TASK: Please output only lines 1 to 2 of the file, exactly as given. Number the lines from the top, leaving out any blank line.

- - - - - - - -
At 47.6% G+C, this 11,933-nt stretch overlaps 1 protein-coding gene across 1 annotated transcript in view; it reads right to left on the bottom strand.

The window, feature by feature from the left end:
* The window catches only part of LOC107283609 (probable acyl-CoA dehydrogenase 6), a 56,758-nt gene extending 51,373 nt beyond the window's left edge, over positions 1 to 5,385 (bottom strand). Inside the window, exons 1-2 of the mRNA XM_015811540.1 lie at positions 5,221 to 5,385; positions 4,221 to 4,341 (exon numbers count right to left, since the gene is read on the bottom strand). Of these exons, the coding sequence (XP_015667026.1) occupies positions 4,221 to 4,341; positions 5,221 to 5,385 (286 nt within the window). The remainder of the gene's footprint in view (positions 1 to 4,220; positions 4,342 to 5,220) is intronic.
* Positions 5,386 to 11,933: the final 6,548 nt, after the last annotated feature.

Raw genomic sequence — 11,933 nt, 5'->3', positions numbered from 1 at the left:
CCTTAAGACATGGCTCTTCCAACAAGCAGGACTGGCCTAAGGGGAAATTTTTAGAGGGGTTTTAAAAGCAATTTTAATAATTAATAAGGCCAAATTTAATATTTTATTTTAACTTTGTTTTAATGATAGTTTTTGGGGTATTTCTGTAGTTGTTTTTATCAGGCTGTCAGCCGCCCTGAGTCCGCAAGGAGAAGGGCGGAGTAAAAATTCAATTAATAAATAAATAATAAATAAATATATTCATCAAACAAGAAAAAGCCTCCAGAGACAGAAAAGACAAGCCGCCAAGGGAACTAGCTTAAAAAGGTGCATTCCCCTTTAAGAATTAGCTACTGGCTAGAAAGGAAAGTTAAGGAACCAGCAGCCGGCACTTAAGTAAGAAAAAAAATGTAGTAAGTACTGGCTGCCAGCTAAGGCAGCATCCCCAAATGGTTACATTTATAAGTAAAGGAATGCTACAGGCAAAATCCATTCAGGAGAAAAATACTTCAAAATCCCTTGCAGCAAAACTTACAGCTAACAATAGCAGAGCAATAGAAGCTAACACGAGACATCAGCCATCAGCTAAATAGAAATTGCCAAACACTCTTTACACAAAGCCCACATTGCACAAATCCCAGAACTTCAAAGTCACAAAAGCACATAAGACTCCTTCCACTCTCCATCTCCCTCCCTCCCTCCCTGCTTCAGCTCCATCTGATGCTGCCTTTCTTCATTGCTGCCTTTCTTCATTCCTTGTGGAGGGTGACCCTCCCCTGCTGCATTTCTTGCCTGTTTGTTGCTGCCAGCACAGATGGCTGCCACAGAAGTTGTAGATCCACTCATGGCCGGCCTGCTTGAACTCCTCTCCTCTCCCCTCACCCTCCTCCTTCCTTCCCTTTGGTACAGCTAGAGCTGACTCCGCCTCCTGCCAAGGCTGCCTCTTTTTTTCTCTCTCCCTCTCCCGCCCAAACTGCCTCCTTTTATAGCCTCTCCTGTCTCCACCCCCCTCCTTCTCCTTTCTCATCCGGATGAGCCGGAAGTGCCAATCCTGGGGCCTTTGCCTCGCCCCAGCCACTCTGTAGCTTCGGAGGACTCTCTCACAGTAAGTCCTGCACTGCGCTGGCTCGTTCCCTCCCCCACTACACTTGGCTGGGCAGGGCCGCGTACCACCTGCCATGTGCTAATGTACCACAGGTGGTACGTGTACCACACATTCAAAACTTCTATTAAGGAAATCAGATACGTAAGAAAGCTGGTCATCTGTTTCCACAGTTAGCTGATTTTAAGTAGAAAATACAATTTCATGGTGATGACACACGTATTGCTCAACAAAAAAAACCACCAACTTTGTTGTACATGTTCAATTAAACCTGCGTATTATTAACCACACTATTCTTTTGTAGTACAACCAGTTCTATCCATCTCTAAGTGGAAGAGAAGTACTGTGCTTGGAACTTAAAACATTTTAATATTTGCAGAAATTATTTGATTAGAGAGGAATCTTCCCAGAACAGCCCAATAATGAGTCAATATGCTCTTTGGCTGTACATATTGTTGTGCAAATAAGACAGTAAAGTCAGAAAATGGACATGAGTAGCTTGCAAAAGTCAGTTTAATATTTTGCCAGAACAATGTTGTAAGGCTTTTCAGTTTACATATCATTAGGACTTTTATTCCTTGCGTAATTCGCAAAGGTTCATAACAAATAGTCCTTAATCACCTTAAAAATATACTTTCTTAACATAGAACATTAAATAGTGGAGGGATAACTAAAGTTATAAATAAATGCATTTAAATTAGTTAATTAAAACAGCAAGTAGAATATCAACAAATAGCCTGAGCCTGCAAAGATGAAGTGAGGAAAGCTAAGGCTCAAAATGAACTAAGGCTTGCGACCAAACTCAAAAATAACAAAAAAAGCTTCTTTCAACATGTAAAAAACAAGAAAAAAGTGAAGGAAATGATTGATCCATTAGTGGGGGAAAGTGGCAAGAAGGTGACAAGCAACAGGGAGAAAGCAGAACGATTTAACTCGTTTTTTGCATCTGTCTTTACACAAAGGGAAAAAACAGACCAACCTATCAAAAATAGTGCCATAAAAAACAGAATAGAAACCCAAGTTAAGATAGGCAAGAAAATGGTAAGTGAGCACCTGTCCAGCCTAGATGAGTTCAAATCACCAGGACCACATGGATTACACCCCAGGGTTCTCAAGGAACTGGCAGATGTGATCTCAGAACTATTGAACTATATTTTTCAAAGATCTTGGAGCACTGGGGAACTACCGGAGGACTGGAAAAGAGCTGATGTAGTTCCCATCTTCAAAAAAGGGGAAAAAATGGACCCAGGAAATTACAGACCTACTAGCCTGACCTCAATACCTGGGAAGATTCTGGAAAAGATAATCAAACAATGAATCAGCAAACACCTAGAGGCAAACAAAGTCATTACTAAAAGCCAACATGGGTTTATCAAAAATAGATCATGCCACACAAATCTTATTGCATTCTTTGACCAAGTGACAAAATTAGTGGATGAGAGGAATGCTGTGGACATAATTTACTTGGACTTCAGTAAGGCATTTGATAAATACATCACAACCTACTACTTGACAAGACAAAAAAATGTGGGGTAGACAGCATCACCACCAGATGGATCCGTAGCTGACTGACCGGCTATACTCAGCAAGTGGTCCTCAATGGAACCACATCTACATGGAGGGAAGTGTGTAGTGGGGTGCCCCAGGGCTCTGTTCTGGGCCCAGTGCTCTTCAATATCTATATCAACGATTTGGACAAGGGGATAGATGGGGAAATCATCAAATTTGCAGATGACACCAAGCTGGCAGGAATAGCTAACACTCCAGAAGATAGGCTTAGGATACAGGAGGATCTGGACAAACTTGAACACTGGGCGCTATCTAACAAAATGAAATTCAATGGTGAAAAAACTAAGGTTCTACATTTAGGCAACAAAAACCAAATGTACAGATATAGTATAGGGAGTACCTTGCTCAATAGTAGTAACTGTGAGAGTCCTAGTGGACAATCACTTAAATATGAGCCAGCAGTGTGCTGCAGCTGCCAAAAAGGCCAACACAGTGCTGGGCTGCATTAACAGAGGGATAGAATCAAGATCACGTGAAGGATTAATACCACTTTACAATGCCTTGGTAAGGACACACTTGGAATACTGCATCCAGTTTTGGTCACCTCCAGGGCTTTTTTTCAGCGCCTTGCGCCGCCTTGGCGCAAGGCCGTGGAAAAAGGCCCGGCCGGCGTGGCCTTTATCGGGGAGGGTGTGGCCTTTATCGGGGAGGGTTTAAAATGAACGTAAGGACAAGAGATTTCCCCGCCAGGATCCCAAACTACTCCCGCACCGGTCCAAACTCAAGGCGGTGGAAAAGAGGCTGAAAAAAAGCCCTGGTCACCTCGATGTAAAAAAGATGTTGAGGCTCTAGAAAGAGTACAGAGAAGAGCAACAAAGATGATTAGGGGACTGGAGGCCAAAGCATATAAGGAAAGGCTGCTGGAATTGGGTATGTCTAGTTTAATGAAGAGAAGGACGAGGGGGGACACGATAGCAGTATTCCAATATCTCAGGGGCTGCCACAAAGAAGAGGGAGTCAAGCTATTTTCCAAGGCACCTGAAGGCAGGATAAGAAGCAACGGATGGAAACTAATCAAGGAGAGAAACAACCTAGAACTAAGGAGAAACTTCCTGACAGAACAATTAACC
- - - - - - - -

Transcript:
At 47.6% G+C, this 11,933-nt stretch overlaps 1 protein-coding gene across 1 annotated transcript in view; it reads right to left on the bottom strand.

The window, feature by feature from the left end: